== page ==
Coco Gauff became the seventh teenage champion of the 2021 season, doing it style at the Emilia-Romagna Open, in Parma, Italy. The 17-year-old became the youngest woman to sweep singles and doubles at a WTA event since Maria Sharapova at 2004 Birmingham. She is the second player to sweep this season, following in the footsteps of No.1 Ashleigh Barty, who won both titles in Stuttgart.

Match Report: Gauff sweeps singles and doubles in Parma

En route to her second career title and first on clay, Gauff lost just one set over the week and dominated Wang Qiang, 6-1, 6-3 in the final. She then teamed up with Caty McNally to defeat No.2 seeds Darja Jurak and Andreja Klepac, 6-3, 6-2.

A junior Roland Garros champion in 2018, Gauff says she's finally settled on her relationship with clay.

"It's not a surface that people associate me with, so it feels good," Gauff told reporters after her successful Saturday. "I like the dirt now. I always talk about how I don't like it, but I like it now."

"Clay shows you a little extra love than the other surfaces do. It's just going home, taking a shower, and I have clay coming out of me from all different places, or clay still in my clothes from weeks later. So that's the only thing I don't like about it. But obviously, performance-wise I do well on it."

With her title in Parma, Gauff will rise to a career-high ranking at No.25 on Monday. At Roland Garros, she will be seeded at a Slam for the first time in her career and will be the youngest seed at a major since Nicole Vaidisova at 2006 Wimbledon and youngest at Roland Garros since 2006 (also Vaidisova).

"I feel really good about going into the French," Gauff said. "I hope I can continue to build and keep getting better. I have a week and a day to get ready.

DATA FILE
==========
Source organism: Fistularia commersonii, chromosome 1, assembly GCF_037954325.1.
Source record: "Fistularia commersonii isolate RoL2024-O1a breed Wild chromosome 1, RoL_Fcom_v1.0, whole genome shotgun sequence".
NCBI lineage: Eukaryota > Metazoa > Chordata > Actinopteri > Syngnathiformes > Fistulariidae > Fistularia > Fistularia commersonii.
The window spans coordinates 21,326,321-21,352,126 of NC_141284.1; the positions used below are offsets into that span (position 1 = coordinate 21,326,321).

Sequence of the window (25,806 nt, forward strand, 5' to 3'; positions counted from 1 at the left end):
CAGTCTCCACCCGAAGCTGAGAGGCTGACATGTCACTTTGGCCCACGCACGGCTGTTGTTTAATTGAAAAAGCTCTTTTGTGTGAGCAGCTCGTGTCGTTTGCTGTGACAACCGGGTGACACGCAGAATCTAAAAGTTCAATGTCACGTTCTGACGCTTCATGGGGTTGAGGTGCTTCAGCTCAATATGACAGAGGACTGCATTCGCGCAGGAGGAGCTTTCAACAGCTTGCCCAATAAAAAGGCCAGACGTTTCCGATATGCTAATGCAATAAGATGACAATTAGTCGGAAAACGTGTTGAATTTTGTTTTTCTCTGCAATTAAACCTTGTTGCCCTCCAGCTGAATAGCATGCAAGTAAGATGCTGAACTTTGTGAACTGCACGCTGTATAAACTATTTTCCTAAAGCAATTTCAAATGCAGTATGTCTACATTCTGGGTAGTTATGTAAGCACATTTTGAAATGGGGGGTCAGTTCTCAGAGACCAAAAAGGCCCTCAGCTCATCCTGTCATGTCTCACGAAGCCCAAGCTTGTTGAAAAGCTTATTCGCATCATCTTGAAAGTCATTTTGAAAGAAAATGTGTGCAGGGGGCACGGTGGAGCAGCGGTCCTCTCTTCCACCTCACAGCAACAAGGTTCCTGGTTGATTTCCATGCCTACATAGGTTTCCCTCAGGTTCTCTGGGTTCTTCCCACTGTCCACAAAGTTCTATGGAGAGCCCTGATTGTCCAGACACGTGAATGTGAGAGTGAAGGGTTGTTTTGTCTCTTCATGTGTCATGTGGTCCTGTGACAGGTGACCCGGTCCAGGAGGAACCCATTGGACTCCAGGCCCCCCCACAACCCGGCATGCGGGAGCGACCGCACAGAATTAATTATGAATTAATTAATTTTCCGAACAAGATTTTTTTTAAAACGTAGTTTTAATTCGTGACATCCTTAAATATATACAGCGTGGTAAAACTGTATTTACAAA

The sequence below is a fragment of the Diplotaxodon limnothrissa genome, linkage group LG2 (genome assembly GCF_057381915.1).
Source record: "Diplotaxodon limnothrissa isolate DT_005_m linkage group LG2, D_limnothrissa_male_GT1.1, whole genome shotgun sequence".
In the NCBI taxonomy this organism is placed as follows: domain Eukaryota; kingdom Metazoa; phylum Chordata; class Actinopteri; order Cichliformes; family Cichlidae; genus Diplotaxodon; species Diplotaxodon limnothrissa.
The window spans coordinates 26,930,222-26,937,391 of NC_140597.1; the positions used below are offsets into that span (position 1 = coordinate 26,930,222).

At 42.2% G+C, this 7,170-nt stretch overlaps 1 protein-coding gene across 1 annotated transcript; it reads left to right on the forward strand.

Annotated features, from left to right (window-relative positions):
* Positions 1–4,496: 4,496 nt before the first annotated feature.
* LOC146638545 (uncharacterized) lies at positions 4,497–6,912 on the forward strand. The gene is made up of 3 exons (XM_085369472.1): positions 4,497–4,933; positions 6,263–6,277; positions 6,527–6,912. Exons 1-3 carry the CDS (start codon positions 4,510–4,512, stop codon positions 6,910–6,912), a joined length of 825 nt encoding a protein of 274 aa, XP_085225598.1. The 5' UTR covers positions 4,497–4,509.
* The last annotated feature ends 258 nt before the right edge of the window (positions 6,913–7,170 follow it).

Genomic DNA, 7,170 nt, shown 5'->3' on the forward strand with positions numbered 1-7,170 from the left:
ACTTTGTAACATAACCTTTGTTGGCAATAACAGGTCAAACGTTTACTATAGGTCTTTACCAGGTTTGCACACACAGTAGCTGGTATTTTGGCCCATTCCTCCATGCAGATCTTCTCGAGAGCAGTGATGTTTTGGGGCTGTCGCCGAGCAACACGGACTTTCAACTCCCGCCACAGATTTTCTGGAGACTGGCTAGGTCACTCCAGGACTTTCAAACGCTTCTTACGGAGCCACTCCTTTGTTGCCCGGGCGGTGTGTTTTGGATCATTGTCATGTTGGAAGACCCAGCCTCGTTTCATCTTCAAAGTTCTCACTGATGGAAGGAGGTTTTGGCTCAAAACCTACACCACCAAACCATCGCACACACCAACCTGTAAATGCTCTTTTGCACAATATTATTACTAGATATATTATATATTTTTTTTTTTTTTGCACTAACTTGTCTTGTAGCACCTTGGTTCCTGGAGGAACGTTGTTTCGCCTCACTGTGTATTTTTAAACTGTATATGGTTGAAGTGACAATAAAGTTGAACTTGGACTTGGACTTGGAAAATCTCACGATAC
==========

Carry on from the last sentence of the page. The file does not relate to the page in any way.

"I feel like I'm hitting good, moving good, my body feels good, my mentality and emotionally I feel good. So I think it will be a good tournament for me."

Gauff has every reason to feel confident heading to Paris. Since the Australian Open, Gauff has compiled a 20-6 record across all levels. The last four months has seen her check off more career milestones. She advanced to her first WTA 500 semifinal at the Adelaide International. Then came her first WTA 1000 quarterfinal at the Dubai Duty Free Tennis Championships in March. 

After starting her strong clay season with a quarterfinal run at the Volvo Car Open in Charleston, Gauff booked her first WTA 1000 semifinal at the Internazionali BNL d'Italia in Rome. A week later, she was holding her first trophy earned on clay.

"I learned a lot about committing to my decisions and my shots," Gauff said, when asked about her recent improvements. "I feel like sometimes in the past I would try to push my way out to the finish line but now I feel like I'm really keeping my foot on the gas pedal the whole match. That's something I've been working on. 

"I think it's common because in the beginning when I started the tour I didn't really trust my decisions because playing professionally compared to juniors is a completely different game, so I didn't really know what I was doing. Now with more matches behind me, I have a better feeling of how I want to play."

After a few days of rest after Parma, Gauff will get right back to work in Paris, which she says is her favorite city in the world.

"Paris was the first city I visited out of the country," Gauff explained. "I visited when I was 10 and ever since then I loved it. Just walking around, I just feel happy there. I don't know what makes me like it, but it just draws me to it. France as a whole has been like a second home for me. I spend a lot of time at the Mouratoglou Academy. 

"For me, I like to be home when I can so I think it's a home away from home. It gives me that feeling that I'm at home even when I'm not. So France as a whole is like a second home country for me."

Champion's Reel: How Coco Gauff won Parma 2021

2021 Parma